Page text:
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Wednesday, October 8, 2014

On Tuesday, September 30th, Cancer Support Community, along with various other members of the Partnership for Part D Access, a coalition of organizations working toward a collective mission to preserve Medicare beneficiary access to vital medications, attended briefings on Capitol Hill to express their perspectives on the importance of preserving the six protected classes of drugs under Medicare Part D and to urge Congress to maintain the protected status of these six classes.

Under current policy, individuals with Medicare Part D prescription drug coverage are guaranteed access to “all or substantially all” drugs within six protected classes: anti-cancer, anti-convulsant, antidepressants, antipsychotic, immunosuppressant, and HIV and AIDS drugs. Medications in these classes help manage health conditions such as mental illness, organ transplants, epilepsy, Parkinson’s Disease, lupus, HIV, and cancer.

In January 2014, the Centers for Medicare and Medicaid Services (CMS) proposed changes that would remove this protected status for two of the drug classes—antidepressants and immunosuppressants. The agency’s proposal also left open the possibility of further exclusions of additional classes in coming years. Due to the efforts of the Partnership for Part D Access, patient advocacy organizations and other affected stakeholders, CMS withdrew their proposal.

CSC applauds CMS for withdrawing the proposal and continues its work with the Partnership for Part D Access to highlight the need to preserve the six protected classes policy.

Cancer Support Community participated in the September 30th briefings on Capitol Hill to discuss the importance of the protected classes for Medicare beneficiaries facing cancer diagnoses. Joanne Buzaglo, Ph. D., Vice President of Research and Training at CSC’s Research and Training Institute (RTI) spoke on along with other representatives from the Partnership for Part D Access, including Dr. Nicole Brandt (UMB School of Pharmacy), Dr. Matthew Cooper (MedStar Georgetown), Dr. Raymond Martins (Whitman-Walker Health), and Dr. Jeanie Tse (Institute for Community Living). The panel also included the brave and insightful voices of Trudy Lapin, an individual living with bipolar disorder, and Carlton Ziegler, an individual living with epilepsy.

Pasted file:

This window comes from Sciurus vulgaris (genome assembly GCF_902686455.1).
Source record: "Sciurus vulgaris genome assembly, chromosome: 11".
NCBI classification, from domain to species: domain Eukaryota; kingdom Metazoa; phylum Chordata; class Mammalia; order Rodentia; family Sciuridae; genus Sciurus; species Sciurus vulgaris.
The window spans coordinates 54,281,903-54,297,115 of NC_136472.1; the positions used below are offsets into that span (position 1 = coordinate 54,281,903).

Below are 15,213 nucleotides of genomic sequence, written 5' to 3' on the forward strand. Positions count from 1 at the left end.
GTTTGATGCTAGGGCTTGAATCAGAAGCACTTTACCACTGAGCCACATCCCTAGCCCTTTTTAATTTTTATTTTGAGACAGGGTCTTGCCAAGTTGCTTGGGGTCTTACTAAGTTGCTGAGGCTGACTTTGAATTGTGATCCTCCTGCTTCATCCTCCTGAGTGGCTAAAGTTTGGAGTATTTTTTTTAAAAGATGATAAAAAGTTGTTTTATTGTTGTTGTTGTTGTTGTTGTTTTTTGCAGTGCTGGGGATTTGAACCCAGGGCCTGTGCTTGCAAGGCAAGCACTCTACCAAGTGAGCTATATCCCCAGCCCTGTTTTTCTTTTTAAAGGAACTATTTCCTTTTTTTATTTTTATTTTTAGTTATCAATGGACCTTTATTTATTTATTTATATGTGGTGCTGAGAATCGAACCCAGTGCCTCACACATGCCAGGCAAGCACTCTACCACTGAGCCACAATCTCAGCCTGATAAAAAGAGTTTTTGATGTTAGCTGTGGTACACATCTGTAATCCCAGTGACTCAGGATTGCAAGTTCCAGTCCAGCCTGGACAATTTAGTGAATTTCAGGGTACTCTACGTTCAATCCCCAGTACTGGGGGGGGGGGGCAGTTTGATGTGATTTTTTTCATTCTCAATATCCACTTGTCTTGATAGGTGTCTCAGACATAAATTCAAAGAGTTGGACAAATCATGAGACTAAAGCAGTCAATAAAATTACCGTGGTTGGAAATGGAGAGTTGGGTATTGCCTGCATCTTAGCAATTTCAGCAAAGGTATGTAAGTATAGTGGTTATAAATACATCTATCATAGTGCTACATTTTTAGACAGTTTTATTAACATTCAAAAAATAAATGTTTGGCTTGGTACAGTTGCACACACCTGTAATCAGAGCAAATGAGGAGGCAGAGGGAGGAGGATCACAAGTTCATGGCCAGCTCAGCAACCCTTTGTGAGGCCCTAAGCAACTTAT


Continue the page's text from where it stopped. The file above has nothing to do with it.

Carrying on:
During the briefings, Dr. Buzaglo spoke about the importance of treating “the whole patient,” the complexity of cancer treatments, particularly for those with multiple diagnoses of cancer and other chronic diseases (RTI’s Cancer Experience Registry data show that people with cancer over the age of 65 report an average of 2-3 additional “comorbidities” or diagnoses). She and other speakers stressed that with the increasing complexity of care and drug regimens for multiple illnesses among the elderly, that patients (and their physicians) need access to the full range of available medications in the protected classes. They noted that often, finding the right medications is a process of trial and error, and that some drugs may cause varying side effects or interact with other medications a patient requires. Finally, there was a strong underlying theme around mental illness and the critical importance of having a full range of options for treatment of depression, not only because depression and mental illness affect the quality of life of so many people but also because of their impact on health and cost-related outcomes.

For more in-depth information about CSC’s position on this issue, see our letter to Marilyn Tavenner, administrator of CMS on the Policy & Advocacy section of our website at www.cancersupportcommunity.org. For more information on this issue, please see the Partnership for Part D Access website.

Category: Cancer Advocacy